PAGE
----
A Protest

A poem by Arthur Hugh Clough

Light words they were, and lightly, falsely said:
She heard them, and she started, and she rose,
As in the act to speak; the sudden thought
And unconsidered impulse led her on.
In act to speak she rose, but with the sense
Of all the eyes of that mixed company
Now suddenly turned upon her, some with age
Hardened and dulled, some cold and critical;
Some in whom vapours of their own conceit,
As moist malarious mists the heavenly stars,
Still blotted out their good, the best at best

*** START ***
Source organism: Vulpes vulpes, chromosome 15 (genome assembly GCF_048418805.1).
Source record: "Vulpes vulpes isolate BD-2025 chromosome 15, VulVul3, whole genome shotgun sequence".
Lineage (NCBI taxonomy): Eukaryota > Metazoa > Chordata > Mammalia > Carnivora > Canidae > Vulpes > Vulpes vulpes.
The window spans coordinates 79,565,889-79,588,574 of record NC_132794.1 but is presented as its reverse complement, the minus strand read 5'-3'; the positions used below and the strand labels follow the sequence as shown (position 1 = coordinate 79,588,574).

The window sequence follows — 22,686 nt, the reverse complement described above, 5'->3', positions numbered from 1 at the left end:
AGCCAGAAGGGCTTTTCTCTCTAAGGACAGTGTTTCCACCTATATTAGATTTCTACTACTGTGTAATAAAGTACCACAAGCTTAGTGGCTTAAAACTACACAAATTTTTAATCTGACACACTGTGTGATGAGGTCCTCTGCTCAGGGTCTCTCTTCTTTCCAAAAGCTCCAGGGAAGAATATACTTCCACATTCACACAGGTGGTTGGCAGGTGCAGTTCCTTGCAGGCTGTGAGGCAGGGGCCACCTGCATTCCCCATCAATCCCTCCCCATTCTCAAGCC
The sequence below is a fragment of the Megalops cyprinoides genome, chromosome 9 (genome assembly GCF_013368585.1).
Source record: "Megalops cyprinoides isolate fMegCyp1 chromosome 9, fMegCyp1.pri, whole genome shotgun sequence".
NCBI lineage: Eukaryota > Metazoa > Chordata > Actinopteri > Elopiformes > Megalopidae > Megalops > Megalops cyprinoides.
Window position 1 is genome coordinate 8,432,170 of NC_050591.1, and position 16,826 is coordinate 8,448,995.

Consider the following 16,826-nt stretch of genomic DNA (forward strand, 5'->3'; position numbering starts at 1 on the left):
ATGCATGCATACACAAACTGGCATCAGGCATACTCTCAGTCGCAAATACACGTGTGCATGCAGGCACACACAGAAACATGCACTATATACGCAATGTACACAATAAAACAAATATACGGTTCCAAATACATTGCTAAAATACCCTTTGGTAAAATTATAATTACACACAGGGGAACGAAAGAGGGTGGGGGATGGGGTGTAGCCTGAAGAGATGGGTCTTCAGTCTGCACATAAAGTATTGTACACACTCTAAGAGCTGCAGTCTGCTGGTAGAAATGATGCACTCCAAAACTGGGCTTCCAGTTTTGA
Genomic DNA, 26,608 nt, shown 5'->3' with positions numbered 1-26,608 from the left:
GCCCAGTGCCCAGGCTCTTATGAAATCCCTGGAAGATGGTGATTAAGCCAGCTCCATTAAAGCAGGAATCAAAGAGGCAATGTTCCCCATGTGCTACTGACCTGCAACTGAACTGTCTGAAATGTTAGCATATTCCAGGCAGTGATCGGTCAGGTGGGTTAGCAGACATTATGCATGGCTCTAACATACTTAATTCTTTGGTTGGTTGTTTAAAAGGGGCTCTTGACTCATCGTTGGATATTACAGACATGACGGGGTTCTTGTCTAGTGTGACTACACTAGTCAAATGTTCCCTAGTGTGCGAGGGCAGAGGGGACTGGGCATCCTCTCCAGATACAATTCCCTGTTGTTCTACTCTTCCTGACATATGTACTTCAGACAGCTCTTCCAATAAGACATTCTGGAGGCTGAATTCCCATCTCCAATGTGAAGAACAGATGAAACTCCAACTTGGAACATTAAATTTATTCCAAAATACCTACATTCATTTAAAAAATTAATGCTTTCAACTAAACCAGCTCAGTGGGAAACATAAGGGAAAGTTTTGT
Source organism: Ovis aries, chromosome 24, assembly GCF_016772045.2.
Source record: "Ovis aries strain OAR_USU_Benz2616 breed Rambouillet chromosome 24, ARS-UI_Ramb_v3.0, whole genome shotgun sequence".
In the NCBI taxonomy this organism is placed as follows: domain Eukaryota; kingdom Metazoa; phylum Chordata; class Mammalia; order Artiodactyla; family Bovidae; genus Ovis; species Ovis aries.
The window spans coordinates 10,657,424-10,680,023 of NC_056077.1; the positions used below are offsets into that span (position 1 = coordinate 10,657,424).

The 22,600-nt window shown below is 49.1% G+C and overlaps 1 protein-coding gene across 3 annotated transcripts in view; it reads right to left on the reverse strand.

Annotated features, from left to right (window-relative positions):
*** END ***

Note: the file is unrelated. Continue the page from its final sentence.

By frivolous laugh and prate conventional
All too untuned for all she thought to say
With such a thought the mantling blood to her cheek
Flushed-up, and o’er-flushed itself, blank night her soul
Made dark, and in her all her purpose swooned.
She stood as if for sinking. Yet anon
With recollections clear, august, sublime,
Of God’s great truth, and right immutable,
Which, as obedient vassals, to her mind
Came summoned of her will, in self-negation
Quelling her troublous earthy consciousness,
She queened it o’er her weakness. At the spell
Back rolled the ruddy tide, and leaves her cheek
Paler than erst, and yet not ebbs so far
But that one pulse of one indignant thought
Might hurry it hither in flood. So as she stood
She spoke. God in her spoke and made her heard.

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